There’s an interesting story behind Detective #408’s lead Batman feature (and cover story), “The House That Haunted Batman!”. Or perhaps we should say, in the interest of total accuracy, that there are four of them.
Back in 1998, in the 1st issue of Comic Book Artist, editor Jon B. Cooke published “The Story That Haunted Julie Schwartz”, a collection of interviews with four of the personnel who’d been involved with producing this classic Detective story: editor Julius Schwartz, writers Len Wein and Marv Wolfman, and penciller Neal Adams. The funny thing about it, though, was that in spite of the interviews’ brevity (the entire article ran only two pages) the four veteran comics pros’ recollections differed in certain details, lending the whole enterprise a Rashomon-like quality.
This much, at least, the quartet could agree on: Quite early on in their professional careers, longtime friends Len Wein and Marv Wolfman wrote a Batman story together which they hoped to sell to Julius Schwartz. Somewhere along the line, Neal Adams took an interest in the as-yet-unbought script and ended up drawing it in his spare time, on spec — a remarkably generous gesture, considering how busy the artist was (not to mention what his time was worth). Ultimately, despite the irregularity of the process, editor Schwartz did indeed buy the completed 15-pager, and scheduled it for the next available issue of Detective Comics. Read More
Seven months ago, I blogged about a number of comics that I wish I’d bought back in April, 1970, the only month in the last 55 years in which I didn’t acquire a single new comic book. (At least not until April, 2020, when COVID-19’s temporary shutdown of the comics industry took the matter out of my, and everyone else’s, hands for a while.) Regular readers of this blog with good memories may recall that among those “comics that got away” was the 400th issue of Detective Comics.
That, of course, was the issue that featured the first appearance of Man-Bat — an important new adversary (and sometime ally) of Batman — created by artist Neal Adams. Unless, of course it was actually editor Julius Schwartz who came up with the character. In any event, it wasn’t writer Frank Robbins. Probably not, anyway. Read More
On July 21, 2015, this blog made its debut with a post entitled “It was the summer of ’65…”. In that first installment, I described my earliest experiences with comic books, leading up to to my very first comics purchase in the, well, summer of ’65. Since then, I’ve been writing about some of the most interesting individual issues I bought in my first few years as an avid comics reader (and nascent collector), while also attempting to chronicle, more generally, the evolution of my own comics tastes and interests, and setting that personal narrative in the broader context of what was going on in the funnybook industry (and, more broadly, in American culture), during those years.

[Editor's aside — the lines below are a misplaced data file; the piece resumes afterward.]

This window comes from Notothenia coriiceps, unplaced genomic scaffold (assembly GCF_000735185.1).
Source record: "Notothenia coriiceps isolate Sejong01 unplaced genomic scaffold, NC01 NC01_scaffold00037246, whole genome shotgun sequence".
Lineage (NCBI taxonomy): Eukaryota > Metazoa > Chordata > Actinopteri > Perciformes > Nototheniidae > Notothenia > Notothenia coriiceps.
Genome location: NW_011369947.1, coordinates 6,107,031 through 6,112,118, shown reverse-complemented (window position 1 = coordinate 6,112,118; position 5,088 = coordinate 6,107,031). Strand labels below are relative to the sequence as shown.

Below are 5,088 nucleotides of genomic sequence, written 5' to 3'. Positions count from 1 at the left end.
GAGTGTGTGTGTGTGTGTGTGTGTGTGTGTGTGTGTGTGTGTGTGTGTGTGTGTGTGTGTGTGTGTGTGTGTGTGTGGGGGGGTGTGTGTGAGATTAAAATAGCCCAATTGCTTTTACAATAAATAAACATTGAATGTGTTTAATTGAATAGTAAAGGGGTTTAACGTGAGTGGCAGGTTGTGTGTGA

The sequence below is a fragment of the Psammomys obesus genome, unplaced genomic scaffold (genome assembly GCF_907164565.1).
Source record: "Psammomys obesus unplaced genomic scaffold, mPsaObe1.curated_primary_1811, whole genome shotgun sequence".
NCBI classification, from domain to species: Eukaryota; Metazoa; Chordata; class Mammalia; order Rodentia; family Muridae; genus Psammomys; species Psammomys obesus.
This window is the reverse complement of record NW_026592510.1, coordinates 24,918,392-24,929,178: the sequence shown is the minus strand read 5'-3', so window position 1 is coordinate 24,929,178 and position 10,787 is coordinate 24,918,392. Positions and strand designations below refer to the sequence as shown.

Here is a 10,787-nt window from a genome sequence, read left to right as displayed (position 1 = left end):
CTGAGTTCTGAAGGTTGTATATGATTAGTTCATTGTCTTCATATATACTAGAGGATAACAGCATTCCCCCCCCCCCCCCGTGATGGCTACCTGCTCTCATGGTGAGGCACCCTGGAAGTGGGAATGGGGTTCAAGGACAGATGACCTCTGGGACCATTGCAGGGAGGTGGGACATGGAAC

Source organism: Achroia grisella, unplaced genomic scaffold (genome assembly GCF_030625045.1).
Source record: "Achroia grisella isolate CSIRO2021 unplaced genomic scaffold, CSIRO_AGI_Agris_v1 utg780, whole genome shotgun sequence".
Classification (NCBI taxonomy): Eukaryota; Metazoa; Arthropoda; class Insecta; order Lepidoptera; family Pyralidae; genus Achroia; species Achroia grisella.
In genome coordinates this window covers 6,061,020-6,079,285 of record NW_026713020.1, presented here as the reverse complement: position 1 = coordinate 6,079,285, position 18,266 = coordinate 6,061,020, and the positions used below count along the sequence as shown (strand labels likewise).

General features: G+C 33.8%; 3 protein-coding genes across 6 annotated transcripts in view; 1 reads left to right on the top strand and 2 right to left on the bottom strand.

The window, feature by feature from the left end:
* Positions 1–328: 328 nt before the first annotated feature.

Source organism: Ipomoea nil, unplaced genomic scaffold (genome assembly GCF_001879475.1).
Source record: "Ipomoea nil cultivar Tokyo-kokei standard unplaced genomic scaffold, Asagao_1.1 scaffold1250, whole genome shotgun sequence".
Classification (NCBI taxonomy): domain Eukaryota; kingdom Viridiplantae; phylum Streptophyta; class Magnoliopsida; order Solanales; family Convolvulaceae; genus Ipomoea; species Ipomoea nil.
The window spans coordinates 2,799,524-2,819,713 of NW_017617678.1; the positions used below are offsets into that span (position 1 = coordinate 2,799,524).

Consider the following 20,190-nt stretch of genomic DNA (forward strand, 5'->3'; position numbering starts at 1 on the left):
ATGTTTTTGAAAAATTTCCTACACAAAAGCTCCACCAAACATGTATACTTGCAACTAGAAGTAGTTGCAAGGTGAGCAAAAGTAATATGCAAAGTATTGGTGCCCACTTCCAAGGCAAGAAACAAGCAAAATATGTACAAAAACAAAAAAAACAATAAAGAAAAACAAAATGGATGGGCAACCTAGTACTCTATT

But now, almost half a decade after starting this project, I’ve reached the point in the narrative of my comic book buying and reading where that story almost came to an end, fifty years ago. I’ve arrived at the time in my life when, at least for a while, I stopped buying comics. Read More
If you’re a regular reader of this blog, you might have noticed that it’s been a while since I’ve written here about either Detective Comics or Batman. The last issue of the former title to receive the “Attack of the 50 Year Old Comic Books” spotlight was issue #369 (Nov., 1967), while the most recent issue of the latter to rate a post was #197 (Dec., 1967). Not counting the hero’s appearances in issues of Justice League of America, World’s Finest Comics, and (most significantly) The Brave and the Bold that I have posted about, this blog has been a Batman-free zone for more than two years. That’s quite a contrast to the first two years of this enterprise, during which time the blog covered comics published from mid-1965 to mid-1967, and Batman and Detective accounted for nine posts between them. Read More